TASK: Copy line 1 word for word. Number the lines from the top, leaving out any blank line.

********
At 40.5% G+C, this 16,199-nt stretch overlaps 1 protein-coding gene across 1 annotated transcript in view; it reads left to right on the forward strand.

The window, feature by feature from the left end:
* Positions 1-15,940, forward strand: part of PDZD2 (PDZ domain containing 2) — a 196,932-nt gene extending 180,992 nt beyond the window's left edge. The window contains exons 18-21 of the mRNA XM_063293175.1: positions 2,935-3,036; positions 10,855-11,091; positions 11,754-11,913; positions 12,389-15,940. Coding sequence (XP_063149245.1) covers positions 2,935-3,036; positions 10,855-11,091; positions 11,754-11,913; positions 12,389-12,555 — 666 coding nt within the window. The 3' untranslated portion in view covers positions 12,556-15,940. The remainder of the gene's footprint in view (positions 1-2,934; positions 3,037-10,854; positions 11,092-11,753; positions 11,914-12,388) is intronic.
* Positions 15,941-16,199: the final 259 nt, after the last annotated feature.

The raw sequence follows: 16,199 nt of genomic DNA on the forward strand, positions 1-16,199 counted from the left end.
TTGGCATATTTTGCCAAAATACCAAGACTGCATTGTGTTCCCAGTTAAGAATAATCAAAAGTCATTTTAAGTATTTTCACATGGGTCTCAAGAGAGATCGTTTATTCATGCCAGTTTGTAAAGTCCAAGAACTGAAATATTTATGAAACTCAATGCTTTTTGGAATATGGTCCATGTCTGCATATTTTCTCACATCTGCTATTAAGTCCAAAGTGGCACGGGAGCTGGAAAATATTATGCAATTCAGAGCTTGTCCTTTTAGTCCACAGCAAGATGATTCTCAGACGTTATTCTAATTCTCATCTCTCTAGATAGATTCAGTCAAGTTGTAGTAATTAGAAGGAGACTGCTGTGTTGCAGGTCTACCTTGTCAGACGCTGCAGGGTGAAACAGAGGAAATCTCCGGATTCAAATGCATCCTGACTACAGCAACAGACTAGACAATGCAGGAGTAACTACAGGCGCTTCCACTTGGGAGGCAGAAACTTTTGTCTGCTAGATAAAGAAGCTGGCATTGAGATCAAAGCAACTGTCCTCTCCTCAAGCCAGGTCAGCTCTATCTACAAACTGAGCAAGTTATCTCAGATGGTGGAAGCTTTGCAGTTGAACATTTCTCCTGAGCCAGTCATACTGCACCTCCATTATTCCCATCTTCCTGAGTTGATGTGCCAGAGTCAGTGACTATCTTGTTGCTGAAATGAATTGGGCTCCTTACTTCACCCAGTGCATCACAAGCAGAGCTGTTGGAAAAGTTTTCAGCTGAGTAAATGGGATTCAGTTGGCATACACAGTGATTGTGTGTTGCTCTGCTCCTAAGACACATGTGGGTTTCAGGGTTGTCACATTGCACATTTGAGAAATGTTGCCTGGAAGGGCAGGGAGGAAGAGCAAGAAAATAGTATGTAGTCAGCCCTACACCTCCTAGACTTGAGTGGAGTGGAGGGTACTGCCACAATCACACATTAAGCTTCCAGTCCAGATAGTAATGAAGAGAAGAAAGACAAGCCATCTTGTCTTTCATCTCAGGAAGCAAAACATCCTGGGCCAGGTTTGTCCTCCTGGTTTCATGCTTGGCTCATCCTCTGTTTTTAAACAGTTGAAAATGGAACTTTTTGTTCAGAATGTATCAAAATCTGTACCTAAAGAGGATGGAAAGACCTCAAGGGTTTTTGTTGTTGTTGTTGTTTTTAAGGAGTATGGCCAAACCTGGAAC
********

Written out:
At 40.5% G+C, this 16,199-nt stretch overlaps 1 protein-coding gene across 1 annotated transcript in view; it reads left to right on the forward strand.